Even though I was the lead paddler at the time, after looking at the channel I passed it by, convinced that it would not be possible to negotiate through it all the way to the western side of the island and back out into the bay. Nevertheless, my five paddling companions took a brief look. Bonnie and Pete paddled further into it while the rest of us continued along to the southern end of Ruffle Bar, planning to meet up with Pete and Bonnie at the western end of the island just in case they were able to make it through.

Paddling along the southern shore, Ruffle Bar served as a wind break and we enjoyed very calm water and a chance to warm a little, so we paddled a little more slowly. Slush and chunks of ice floated nearby. I could have imagined I was in the Artic.

Turning northward at the eastern end of Ruffle Bar we encountered some wind and waves. Bonnie and Pete were nowhere to be seen. We would later learn that not far into the salt marsh they encountered thick slush and ice blocking the channel and did not want to turn their kayaks into icebreakers, so they paddled back out of the marsh they same way they had entered it. They eventually caught up with us. (The first photo to the right is of Pete as he first encounters ice in the Marsh channel. The second photo to the right illustrates what Bonnie and Pete would have faced if they continued through the channel. Photos by Bonnie)

Further out into the bay the wind and waves intensified. I found paddling back northward across Jamaica Bay, with the wind in our face and standing waves in places a foot high, a daunting paddle. While I was comfortable and warm on the protected southern shore of Ruffle Bar, my fingers were now starting to chill and eventually became numb, especially on my right “grip” hand. The wind was now not only blowing in my face but also occasionally blowing icy cold spray onto my face. Whereas there had previously been a thin layer of ice on the bow deck of my kayak, the constant wash over, combined with the hull occasionally pounding the surf after dropping off a wave, cleared the deck of all ice. But ice was now clinging to my dry suit and the fiberglass shaft of my Warner paddle.

Because my right grip hand held tight, even though my fingers were numb, I was able to maintain a tight controlling grip with it. But my left hand, which released any grip it had when I feathered, was starting to slip and slide up and down the paddle shaft because of ice on the paddle shaft as well as my neoprene mitt. I feared I might hit a standing wave, attempt a brace, and have my paddle slip away or turn out of the brace, leaving me in the icy bay. Somehow I managed to maintain control on the icy shaft and remained upright. But I was paddling hard and steady, wanting to stay perpendicular to the waves and give the wind less time to abuse me. Once again I found myself thinking “this would not be a good time, or place, to flip.” Once again, I didn’t.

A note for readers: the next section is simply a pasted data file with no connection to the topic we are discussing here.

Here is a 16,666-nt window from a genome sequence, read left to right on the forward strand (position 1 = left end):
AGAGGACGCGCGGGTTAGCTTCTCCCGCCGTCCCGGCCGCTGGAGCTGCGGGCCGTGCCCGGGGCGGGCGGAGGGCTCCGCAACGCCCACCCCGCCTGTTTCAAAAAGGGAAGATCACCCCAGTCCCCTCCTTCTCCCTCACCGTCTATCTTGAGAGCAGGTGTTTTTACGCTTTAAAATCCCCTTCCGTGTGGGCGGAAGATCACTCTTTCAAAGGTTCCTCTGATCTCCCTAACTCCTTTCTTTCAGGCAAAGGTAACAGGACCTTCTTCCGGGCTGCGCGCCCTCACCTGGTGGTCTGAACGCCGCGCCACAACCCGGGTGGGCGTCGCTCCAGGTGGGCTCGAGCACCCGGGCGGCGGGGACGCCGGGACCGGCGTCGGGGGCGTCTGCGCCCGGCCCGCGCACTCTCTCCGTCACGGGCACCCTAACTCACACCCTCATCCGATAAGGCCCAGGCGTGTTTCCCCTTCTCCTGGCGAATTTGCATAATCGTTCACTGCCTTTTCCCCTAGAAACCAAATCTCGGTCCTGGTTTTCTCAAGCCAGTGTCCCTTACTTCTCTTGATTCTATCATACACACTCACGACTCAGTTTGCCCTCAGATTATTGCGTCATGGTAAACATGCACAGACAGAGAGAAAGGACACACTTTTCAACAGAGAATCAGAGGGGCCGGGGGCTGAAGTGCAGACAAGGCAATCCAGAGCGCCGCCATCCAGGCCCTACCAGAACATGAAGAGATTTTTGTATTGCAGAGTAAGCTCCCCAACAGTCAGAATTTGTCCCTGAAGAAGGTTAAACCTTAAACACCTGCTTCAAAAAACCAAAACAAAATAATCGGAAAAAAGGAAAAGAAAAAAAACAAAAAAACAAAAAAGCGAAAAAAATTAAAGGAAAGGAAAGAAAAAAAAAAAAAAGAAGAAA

Somehow I had managed to be the lead boat through the first half of the wind driven icy chop but eventually Pete overtook me on my port and pulled ahead. I was kind of glad not to be the lead boat anymore and with Pete in sight I knew I was not alone, as I had not looked back since we entered the chop.

Eventually we paddled out of the chop and the wind seemed to die down just a bit, but my right fingers were pretty numb and I needed to warm them. I caught up with Pete when he stopped to take a break and asked him if I could raft up with him for a couple minutes while I warmed my hands. He offered me a spare pare of mitts from his deck but they were encrusted in solid Ice, so I thought they would not help much. Rafted up with Pete, I set my paddle down on the deck, wedged it under a deck line, and put both hands, still in mitts, under the opposite armpit, wiggling my fingers inside my mitts. After just a few minutes I could sense feeling and warmth returning. Not long after, I picked up my paddle, pushed away from Pete, and started paddling again.

Pete paddled ahead. Phil and Minh also eventually overtook me and paddled with Pete. But Bonnie and Elizabeth were still behind me. When I reached the ice encrusted green buoy marking the channel leading into Mill Basin I paused, turned my boat around, and waited a moment or two until I could see Bonnie and Elizabeth in the distance paddling toward me. Then I turned north and started paddling once again, but at a more leisurely pace than I had paddled in the stiffer wind and standing waves.